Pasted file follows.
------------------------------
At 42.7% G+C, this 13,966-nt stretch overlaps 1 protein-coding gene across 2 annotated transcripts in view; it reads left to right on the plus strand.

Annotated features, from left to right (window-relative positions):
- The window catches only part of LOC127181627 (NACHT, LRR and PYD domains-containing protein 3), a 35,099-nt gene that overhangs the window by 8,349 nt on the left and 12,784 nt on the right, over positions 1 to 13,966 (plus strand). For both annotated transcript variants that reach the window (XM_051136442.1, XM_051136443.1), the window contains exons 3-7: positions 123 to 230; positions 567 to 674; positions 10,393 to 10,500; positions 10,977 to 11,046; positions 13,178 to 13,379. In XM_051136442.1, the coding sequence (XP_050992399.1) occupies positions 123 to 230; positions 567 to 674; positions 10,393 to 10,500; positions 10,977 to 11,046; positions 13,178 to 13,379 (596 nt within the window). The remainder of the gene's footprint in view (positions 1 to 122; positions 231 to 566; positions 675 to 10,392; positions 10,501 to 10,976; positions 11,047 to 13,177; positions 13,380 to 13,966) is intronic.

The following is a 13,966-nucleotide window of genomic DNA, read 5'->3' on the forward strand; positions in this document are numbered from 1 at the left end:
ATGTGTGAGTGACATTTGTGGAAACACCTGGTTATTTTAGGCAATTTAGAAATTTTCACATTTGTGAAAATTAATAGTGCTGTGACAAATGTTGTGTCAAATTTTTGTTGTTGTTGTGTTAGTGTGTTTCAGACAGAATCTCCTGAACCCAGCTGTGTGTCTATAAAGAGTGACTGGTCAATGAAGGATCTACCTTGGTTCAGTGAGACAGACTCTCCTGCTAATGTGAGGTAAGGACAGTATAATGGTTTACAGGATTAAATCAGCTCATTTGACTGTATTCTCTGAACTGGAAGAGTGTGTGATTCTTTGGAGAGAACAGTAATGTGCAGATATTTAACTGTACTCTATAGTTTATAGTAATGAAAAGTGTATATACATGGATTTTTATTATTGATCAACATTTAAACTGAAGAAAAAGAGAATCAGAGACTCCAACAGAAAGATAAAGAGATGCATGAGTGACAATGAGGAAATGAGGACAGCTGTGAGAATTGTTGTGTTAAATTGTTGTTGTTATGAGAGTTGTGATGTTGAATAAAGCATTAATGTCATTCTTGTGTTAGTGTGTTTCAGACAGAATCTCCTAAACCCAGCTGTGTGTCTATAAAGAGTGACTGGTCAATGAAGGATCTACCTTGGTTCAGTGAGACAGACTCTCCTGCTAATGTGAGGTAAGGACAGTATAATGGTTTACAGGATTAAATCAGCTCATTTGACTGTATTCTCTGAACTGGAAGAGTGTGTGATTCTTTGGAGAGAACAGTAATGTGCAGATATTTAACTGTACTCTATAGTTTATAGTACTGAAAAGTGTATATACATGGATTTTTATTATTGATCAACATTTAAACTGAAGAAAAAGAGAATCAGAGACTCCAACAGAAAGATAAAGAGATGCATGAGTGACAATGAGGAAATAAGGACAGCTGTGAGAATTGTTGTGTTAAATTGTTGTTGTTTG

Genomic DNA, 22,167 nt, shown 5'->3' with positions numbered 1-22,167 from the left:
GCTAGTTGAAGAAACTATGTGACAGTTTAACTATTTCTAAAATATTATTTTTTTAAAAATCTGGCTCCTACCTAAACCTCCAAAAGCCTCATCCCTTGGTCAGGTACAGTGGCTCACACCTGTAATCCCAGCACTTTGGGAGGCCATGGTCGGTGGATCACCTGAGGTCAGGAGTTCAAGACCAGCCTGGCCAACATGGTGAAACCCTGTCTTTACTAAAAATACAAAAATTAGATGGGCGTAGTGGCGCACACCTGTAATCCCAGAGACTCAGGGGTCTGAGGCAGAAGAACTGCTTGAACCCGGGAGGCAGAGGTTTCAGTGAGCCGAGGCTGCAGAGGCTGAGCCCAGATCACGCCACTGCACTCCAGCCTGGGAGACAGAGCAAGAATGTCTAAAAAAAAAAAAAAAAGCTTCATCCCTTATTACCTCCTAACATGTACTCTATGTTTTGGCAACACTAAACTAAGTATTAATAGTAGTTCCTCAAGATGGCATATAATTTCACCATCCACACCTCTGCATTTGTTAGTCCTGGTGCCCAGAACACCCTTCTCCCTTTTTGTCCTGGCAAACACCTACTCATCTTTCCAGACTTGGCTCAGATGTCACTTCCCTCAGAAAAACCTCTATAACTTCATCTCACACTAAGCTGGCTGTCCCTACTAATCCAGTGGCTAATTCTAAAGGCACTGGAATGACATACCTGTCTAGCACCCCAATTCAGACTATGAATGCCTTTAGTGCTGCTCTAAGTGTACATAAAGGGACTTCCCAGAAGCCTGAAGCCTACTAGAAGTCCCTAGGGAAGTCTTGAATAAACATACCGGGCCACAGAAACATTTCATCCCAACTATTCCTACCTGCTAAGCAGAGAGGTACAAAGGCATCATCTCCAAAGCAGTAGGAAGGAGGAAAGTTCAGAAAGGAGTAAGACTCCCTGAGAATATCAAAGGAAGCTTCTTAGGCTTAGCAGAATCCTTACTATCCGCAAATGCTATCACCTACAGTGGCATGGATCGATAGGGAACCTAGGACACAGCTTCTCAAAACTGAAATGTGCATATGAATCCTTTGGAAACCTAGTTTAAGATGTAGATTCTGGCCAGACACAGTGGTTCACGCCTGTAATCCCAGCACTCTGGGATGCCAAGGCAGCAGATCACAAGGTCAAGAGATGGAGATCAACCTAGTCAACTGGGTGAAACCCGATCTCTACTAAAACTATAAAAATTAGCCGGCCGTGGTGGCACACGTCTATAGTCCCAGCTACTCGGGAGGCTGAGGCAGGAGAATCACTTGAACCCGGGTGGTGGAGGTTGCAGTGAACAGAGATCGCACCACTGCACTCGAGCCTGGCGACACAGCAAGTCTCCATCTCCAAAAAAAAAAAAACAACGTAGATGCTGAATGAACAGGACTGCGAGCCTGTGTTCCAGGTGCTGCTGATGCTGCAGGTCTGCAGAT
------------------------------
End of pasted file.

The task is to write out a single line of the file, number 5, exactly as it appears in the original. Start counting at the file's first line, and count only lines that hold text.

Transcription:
ATGTGTGAGTGACATTTGTGGAAACACCTGGTTATTTTAGGCAATTTAGAAATTTTCACATTTGTGAAAATTAATAGTGCTGTGACAAATGTTGTGTCAAATTTTTGTTGTTGTTGTGTTAGTGTGTTTCAGACAGAATCTCCTGAACCCAGCTGTGTGTCTATAAAGAGTGACTGGTCAATGAAGGATCTACCTTGGTTCAGTGAGACAGACTCTCCTGCTAATGTGAGGTAAGGACAGTATAATGGTTTACAGGATTAAATCAGCTCATTTGACTGTATTCTCTGAACTGGAAGAGTGTGTGATTCTTTGGAGAGAACAGTAATGTGCAGATATTTAACTGTACTCTATAGTTTATAGTAATGAAAAGTGTATATACATGGATTTTTATTATTGATCAACATTTAAACTGAAGAAAAAGAGAATCAGAGACTCCAACAGAAAGATAAAGAGATGCATGAGTGACAATGAGGAAATGAGGACAGCTGTGAGAATTGTTGTGTTAAATTGTTGTTGTTATGAGAGTTGTGATGTTGAATAAAGCATTAATGTCATTCTTGTGTTAGTGTGTTTCAGACAGAATCTCCTAAACCCAGCTGTGTGTCTATAAAGAGTGACTGGTCAATGAAGGATCTACCTTGGTTCAGTGAGACAGACTCTCCTGCTAATGTGAGGTAAGGACAGTATAATGGTTTACAGGATTAAATCAGCTCATTTGACTGTATTCTCTGAACTGGAAGAGTGTGTGATTCTTTGGAGAGAACAGTAATGTGCAGATATTTAACTGTACTCTATAGTTTATAGTACTGAAAAGTGTATATACATGGATTTTTATTATTGATCAACATTTAAACTGAAGAAAAAGAGAATCAGAGACTCCAACAGAAAGATAAAGAGATGCATGAGTGACAATGAGGAAATAAGGACAGCTGTGAGAATTGTTGTGTTAAATTGTTGTTGTTTG